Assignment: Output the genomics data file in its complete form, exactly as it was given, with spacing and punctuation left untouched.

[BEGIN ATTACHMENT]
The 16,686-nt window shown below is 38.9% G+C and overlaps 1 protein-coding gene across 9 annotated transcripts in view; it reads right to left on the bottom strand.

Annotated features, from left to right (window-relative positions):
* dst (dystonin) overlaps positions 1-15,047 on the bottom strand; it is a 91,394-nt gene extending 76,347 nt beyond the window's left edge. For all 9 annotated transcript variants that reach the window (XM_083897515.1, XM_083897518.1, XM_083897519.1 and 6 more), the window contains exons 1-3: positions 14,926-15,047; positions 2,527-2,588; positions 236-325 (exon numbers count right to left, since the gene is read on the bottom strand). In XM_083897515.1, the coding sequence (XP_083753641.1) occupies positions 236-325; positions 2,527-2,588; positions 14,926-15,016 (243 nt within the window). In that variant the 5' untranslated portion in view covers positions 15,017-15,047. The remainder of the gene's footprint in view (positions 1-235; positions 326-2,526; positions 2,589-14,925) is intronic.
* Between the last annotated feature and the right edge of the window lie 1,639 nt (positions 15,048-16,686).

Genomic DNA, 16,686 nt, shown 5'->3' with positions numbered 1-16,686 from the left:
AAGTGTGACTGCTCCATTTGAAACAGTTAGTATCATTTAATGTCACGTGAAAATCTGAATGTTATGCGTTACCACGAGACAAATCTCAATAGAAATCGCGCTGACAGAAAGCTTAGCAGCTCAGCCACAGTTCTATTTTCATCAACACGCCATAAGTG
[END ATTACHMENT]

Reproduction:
The 16,686-nt window shown below is 38.9% G+C and overlaps 1 protein-coding gene across 9 annotated transcripts in view; it reads right to left on the bottom strand.

Annotated features, from left to right (window-relative positions):
* dst (dystonin) overlaps positions 1-15,047 on the bottom strand; it is a 91,394-nt gene extending 76,347 nt beyond the window's left edge. For all 9 annotated transcript variants that reach the window (XM_083897515.1, XM_083897518.1, XM_083897519.1 and 6 more), the window contains exons 1-3: positions 14,926-15,047; positions 2,527-2,588; positions 236-325 (exon numbers count right to left, since the gene is read on the bottom strand). In XM_083897515.1, the coding sequence (XP_083753641.1) occupies positions 236-325; positions 2,527-2,588; positions 14,926-15,016 (243 nt within the window). In that variant the 5' untranslated portion in view covers positions 15,017-15,047. The remainder of the gene's footprint in view (positions 1-235; positions 326-2,526; positions 2,589-14,925) is intronic.
* Between the last annotated feature and the right edge of the window lie 1,639 nt (positions 15,048-16,686).

Genomic DNA, 16,686 nt, shown 5'->3' with positions numbered 1-16,686 from the left:
AAGTGTGACTGCTCCATTTGAAACAGTTAGTATCATTTAATGTCACGTGAAAATCTGAATGTTATGCGTTACCACGAGACAAATCTCAATAGAAATCGCGCTGACAGAAAGCTTAGCAGCTCAGCCACAGTTCTATTTTCATCAACACGCCATAAGTG